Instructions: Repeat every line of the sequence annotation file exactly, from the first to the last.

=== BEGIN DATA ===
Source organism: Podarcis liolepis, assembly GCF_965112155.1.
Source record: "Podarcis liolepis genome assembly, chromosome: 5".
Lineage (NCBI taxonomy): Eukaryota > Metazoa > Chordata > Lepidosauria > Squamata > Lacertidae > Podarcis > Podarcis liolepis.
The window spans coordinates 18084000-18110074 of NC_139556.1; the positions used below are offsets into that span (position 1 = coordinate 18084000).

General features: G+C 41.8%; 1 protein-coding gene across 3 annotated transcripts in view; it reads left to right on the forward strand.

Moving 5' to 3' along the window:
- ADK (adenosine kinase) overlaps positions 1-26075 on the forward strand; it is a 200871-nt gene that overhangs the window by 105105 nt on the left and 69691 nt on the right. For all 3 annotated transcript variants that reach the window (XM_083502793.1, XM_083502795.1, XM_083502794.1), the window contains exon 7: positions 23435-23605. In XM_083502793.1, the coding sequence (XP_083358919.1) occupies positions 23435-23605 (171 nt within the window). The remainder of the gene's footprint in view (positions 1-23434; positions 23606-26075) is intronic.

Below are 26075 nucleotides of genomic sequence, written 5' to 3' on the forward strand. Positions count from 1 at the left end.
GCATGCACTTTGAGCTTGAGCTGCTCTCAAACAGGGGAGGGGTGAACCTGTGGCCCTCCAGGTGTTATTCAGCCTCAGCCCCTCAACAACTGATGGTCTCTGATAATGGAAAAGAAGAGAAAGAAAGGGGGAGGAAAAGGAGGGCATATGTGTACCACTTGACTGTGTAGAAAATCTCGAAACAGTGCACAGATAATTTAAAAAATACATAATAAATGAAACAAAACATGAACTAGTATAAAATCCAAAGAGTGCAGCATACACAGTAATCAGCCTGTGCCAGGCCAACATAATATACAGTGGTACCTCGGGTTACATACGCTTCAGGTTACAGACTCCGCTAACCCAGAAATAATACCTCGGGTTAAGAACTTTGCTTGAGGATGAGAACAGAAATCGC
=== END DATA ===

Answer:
Source organism: Podarcis liolepis, assembly GCF_965112155.1.
Source record: "Podarcis liolepis genome assembly, chromosome: 5".
Lineage (NCBI taxonomy): Eukaryota > Metazoa > Chordata > Lepidosauria > Squamata > Lacertidae > Podarcis > Podarcis liolepis.
The window spans coordinates 18084000-18110074 of NC_139556.1; the positions used below are offsets into that span (position 1 = coordinate 18084000).

General features: G+C 41.8%; 1 protein-coding gene across 3 annotated transcripts in view; it reads left to right on the forward strand.

Moving 5' to 3' along the window:
- ADK (adenosine kinase) overlaps positions 1-26075 on the forward strand; it is a 200871-nt gene that overhangs the window by 105105 nt on the left and 69691 nt on the right. For all 3 annotated transcript variants that reach the window (XM_083502793.1, XM_083502795.1, XM_083502794.1), the window contains exon 7: positions 23435-23605. In XM_083502793.1, the coding sequence (XP_083358919.1) occupies positions 23435-23605 (171 nt within the window). The remainder of the gene's footprint in view (positions 1-23434; positions 23606-26075) is intronic.

Below are 26075 nucleotides of genomic sequence, written 5' to 3' on the forward strand. Positions count from 1 at the left end.
GCATGCACTTTGAGCTTGAGCTGCTCTCAAACAGGGGAGGGGTGAACCTGTGGCCCTCCAGGTGTTATTCAGCCTCAGCCCCTCAACAACTGATGGTCTCTGATAATGGAAAAGAAGAGAAAGAAAGGGGGAGGAAAAGGAGGGCATATGTGTACCACTTGACTGTGTAGAAAATCTCGAAACAGTGCACAGATAATTTAAAAAATACATAATAAATGAAACAAAACATGAACTAGTATAAAATCCAAAGAGTGCAGCATACACAGTAATCAGCCTGTGCCAGGCCAACATAATATACAGTGGTACCTCGGGTTACATACGCTTCAGGTTACAGACTCCGCTAACCCAGAAATAATACCTCGGGTTAAGAACTTTGCTTGAGGATGAGAACAGAAATCGC